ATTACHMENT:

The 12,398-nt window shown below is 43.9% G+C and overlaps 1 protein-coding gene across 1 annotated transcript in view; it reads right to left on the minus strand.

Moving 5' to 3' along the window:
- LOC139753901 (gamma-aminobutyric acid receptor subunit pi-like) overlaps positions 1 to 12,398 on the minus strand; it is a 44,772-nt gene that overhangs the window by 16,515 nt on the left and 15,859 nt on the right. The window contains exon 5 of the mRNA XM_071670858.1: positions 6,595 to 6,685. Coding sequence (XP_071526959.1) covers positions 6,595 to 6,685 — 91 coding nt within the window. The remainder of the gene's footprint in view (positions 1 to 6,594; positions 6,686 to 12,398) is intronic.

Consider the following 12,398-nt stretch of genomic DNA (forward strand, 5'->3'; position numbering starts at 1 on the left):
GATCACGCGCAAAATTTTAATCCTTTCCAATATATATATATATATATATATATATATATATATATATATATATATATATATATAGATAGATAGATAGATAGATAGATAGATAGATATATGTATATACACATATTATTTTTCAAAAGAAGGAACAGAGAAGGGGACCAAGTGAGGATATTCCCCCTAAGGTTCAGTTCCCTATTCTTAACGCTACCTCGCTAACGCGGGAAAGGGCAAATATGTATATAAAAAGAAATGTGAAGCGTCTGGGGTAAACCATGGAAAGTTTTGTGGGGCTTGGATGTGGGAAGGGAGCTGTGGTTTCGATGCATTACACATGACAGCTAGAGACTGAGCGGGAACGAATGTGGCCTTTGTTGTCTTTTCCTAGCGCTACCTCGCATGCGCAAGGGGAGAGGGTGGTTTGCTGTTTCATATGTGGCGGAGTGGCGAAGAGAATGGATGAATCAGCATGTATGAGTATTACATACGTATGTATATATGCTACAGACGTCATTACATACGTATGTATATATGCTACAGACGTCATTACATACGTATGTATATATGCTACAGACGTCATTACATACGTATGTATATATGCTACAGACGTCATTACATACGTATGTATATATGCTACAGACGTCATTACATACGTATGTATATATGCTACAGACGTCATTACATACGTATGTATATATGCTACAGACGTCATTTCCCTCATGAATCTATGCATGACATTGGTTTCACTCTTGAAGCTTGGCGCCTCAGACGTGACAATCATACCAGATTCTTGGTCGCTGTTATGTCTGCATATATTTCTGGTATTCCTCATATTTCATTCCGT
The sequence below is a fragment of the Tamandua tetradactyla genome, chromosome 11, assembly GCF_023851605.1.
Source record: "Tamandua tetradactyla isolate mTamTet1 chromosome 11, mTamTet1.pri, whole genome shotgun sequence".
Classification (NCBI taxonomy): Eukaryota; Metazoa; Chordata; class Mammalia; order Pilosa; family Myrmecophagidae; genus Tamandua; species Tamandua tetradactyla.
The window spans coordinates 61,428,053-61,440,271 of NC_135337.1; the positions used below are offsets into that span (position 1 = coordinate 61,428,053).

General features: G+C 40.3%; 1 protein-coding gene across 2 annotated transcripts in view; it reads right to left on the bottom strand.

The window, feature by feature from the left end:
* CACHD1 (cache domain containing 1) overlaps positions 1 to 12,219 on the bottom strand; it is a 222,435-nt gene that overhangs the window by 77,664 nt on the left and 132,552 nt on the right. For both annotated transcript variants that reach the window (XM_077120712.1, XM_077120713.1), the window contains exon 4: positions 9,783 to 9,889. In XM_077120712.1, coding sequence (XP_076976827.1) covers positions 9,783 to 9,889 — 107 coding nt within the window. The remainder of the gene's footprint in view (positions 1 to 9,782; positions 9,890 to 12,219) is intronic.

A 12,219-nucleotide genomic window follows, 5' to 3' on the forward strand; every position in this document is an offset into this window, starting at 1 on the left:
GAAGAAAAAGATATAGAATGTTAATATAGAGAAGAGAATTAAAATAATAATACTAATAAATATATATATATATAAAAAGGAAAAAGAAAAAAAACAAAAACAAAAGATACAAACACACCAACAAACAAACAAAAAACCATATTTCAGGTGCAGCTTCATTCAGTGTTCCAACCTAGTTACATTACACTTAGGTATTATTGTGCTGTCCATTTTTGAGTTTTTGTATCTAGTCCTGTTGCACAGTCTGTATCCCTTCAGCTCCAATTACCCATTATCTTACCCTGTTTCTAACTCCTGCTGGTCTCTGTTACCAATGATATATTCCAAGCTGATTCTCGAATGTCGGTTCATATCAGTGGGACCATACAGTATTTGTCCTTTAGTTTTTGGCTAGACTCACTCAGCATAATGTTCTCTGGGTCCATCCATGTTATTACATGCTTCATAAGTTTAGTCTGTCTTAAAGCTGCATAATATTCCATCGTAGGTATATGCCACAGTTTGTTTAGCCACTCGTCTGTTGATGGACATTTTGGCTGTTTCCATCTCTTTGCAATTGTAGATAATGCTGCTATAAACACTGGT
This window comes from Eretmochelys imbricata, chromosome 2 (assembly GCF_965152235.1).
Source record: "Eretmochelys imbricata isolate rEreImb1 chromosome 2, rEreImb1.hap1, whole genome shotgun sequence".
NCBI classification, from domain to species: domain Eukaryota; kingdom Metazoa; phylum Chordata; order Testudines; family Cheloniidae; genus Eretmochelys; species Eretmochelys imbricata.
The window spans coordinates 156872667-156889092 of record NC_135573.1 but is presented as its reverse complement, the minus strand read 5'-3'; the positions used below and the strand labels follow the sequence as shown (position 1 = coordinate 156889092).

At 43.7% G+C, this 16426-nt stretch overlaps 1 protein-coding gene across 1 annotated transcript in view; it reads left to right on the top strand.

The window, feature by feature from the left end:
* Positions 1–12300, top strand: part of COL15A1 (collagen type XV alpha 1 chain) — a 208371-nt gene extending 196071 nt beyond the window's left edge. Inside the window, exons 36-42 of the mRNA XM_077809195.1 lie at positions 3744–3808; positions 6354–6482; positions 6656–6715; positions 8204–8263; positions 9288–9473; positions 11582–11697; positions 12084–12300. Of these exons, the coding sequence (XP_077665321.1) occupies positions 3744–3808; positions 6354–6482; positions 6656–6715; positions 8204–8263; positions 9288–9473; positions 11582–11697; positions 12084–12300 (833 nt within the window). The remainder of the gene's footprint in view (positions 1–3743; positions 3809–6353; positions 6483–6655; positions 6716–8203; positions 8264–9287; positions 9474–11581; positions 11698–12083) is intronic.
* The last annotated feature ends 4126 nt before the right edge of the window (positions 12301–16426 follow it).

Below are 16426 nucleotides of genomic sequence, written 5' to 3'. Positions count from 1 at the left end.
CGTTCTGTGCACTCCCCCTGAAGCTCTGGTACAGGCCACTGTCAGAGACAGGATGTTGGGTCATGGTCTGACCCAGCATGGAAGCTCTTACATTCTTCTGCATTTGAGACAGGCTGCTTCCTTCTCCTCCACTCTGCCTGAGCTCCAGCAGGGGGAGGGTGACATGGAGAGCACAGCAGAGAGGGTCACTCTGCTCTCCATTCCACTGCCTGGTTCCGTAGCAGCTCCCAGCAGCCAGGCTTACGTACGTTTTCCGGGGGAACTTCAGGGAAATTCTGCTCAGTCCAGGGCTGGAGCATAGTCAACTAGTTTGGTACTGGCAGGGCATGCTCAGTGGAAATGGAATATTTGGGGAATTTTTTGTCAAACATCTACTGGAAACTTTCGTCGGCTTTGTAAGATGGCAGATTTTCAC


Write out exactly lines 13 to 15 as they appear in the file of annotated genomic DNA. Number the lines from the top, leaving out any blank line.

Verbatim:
A 12,219-nucleotide genomic window follows, 5' to 3' on the forward strand; every position in this document is an offset into this window, starting at 1 on the left:
GAAGAAAAAGATATAGAATGTTAATATAGAGAAGAGAATTAAAATAATAATACTAATAAATATATATATATATAAAAAGGAAAAAGAAAAAAAACAAAAACAAAAGATACAAACACACCAACAAACAAACAAAAAACCATATTTCAGGTGCAGCTTCATTCAGTGTTCCAACCTAGTTACATTACACTTAGGTATTATTGTGCTGTCCATTTTTGAGTTTTTGTATCTAGTCCTGTTGCACAGTCTGTATCCCTTCAGCTCCAATTACCCATTATCTTACCCTGTTTCTAACTCCTGCTGGTCTCTGTTACCAATGATATATTCCAAGCTGATTCTCGAATGTCGGTTCATATCAGTGGGACCATACAGTATTTGTCCTTTAGTTTTTGGCTAGACTCACTCAGCATAATGTTCTCTGGGTCCATCCATGTTATTACATGCTTCATAAGTTTAGTCTGTCTTAAAGCTGCATAATATTCCATCGTAGGTATATGCCACAGTTTGTTTAGCCACTCGTCTGTTGATGGACATTTTGGCTGTTTCCATCTCTTTGCAATTGTAGATAATGCTGCTATAAACACTGGT
This window comes from Eretmochelys imbricata, chromosome 2 (assembly GCF_965152235.1).